First Republic falls. Is the banking crisis restarting?
Living in the age of the "slow bank run"
Another medium-sized regional bank appears to have fallen. Yesterday morning, the FDIC was reported to be preparing to take First Republic Bank into receivership — the same fate that befell Silicon Valley Bank last month. (Update: JP Morgan is taking over FRB.) First Republic is the 14th-largest bank in the U.S., with about $212 billion in assets — about the same size as Silicon Valley Bank.
You’ll probably see some people reacting to this event with renewed panic. Some will claim that the banking crisis that began with SVB is still going strong, that the government failed to halt the problem, and that the banking system is teetering ever closer to disaster. But these folks aren’t paying enough attention to the details.
In fact, First Republic’s fall is likely just a slightly delayed part of the same March crisis that took down SVB. First Republic’s stock collapsed a few days ago, after it issued an earnings report revealing that it had lost $100B in customer deposits in the first quarter of the year. The first quarter includes March, but not April, meaning that First Republic probably saw those big outflows before the U.S. government created two new funds to backstop previously uninsured bank deposits and lend to distressed banks.
First Republic failed for some of the same reasons that Silicon Valley Bank failed. It had a fairly large percent of uninsured “jumbo” deposits — 68%, compared to SVB’s 94%. It’s a California bank that made an effort to cater to rich individuals in the tech industry. Those depositors are generally fickle in any case, but in the current crisis they were even more easily spooked, because they were scared by SVB. So basically, First Republic was running a fairly risky business to start with, and was caught in the psychological contagion from the collapse of its even riskier counterpart. All of that happened in March, and First Republic’s actual collapse happened a month later only because that was when the bank was forced to reveal how badly it had been hit. (It remains to be seen whether similar fates befell Pacific West and Western Alliance, two somewhat smaller banks who also looked shaky back in March.)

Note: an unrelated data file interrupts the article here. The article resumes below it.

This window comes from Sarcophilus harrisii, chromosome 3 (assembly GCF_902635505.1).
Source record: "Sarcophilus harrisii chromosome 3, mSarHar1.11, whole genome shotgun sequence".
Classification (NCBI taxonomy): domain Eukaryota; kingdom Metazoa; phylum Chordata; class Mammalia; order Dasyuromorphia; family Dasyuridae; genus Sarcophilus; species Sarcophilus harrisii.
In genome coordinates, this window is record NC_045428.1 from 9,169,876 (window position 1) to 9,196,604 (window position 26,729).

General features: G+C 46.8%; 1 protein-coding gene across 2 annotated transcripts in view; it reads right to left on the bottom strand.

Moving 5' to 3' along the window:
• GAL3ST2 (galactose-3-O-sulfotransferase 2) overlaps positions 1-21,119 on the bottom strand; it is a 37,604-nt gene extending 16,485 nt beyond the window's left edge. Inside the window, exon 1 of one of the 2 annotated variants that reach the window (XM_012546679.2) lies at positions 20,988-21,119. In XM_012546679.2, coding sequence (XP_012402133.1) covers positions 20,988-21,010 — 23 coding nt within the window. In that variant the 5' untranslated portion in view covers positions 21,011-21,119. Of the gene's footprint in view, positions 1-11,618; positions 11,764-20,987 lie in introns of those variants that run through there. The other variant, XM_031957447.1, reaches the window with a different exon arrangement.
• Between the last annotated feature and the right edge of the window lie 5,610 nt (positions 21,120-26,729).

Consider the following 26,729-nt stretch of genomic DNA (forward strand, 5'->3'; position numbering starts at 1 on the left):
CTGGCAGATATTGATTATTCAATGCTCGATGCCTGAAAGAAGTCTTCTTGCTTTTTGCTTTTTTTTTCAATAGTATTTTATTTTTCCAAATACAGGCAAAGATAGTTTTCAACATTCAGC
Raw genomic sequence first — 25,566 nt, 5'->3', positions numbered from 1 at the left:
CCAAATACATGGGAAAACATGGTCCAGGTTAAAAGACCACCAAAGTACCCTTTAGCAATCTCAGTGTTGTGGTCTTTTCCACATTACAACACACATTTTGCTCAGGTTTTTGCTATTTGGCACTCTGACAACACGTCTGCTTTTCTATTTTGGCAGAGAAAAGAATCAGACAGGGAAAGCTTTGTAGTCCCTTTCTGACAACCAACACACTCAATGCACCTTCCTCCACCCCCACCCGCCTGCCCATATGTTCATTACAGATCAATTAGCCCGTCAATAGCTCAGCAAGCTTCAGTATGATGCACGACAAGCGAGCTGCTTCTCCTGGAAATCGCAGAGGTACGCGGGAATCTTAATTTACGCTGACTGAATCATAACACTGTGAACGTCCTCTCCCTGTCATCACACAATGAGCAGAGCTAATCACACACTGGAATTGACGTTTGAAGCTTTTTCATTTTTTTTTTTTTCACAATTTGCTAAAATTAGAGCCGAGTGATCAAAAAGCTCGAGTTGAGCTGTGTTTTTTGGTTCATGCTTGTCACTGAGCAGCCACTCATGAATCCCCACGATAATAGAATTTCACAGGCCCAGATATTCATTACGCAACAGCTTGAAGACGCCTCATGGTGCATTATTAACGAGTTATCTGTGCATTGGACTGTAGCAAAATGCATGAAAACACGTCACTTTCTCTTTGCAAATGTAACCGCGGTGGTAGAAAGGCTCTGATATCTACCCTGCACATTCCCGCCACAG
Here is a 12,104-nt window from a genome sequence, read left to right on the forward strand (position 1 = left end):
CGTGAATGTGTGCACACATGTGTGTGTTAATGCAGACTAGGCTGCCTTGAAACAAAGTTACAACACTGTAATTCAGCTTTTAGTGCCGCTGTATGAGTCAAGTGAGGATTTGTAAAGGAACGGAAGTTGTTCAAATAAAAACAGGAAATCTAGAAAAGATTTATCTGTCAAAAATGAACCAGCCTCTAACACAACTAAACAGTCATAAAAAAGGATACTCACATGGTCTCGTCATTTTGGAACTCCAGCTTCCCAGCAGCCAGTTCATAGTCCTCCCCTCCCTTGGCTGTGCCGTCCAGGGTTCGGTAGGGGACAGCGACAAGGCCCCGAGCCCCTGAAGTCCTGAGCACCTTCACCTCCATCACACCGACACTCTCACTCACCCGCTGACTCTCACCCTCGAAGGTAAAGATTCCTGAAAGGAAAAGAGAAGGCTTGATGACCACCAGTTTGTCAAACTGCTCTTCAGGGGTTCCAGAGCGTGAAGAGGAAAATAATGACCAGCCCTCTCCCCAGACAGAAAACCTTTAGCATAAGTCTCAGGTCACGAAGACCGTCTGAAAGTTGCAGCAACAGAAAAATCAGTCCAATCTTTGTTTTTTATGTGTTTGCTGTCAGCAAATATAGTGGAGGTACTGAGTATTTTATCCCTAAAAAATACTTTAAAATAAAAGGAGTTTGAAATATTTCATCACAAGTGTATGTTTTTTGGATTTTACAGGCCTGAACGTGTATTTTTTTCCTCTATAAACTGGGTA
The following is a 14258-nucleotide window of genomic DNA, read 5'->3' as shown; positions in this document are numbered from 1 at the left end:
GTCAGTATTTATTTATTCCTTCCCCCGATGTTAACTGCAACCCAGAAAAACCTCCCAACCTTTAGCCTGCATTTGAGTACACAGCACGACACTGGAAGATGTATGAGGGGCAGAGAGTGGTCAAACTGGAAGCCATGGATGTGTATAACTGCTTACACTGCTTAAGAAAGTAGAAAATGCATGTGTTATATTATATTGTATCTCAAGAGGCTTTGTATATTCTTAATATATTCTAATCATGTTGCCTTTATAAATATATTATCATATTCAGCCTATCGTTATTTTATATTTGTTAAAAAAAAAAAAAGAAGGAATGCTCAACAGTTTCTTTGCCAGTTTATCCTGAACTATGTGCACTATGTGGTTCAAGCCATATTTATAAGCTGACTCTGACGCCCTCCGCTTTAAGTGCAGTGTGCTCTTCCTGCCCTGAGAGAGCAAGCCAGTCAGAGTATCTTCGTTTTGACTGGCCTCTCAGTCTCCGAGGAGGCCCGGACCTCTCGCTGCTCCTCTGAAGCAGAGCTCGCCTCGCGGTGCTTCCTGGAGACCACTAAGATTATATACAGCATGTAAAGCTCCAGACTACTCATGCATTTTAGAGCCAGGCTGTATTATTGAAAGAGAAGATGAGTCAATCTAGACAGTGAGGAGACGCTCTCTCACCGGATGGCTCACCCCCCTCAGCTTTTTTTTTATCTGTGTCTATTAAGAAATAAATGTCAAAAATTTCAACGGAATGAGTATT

Anyway, that’s the short version of the story, and it explains why there’s no reason to panic over First Republic’s collapse (though I’m sure a few people will panic anyway). But there’s also the possibility that this event will prompt more people to move their money out of bank deposits, not in a panicky way, but in a gradual, orderly way. That would cause further weakness and headaches for the American banking system, and probably cause the economy to slow.
Why would you keep your money in a bank account anyway?
A banking crisis happens when a whole lot of people take their deposits out of bank accounts. So first let’s take a moment (i.e. this whole section) and ask why you would keep your money in a bank account at all, in the first place.
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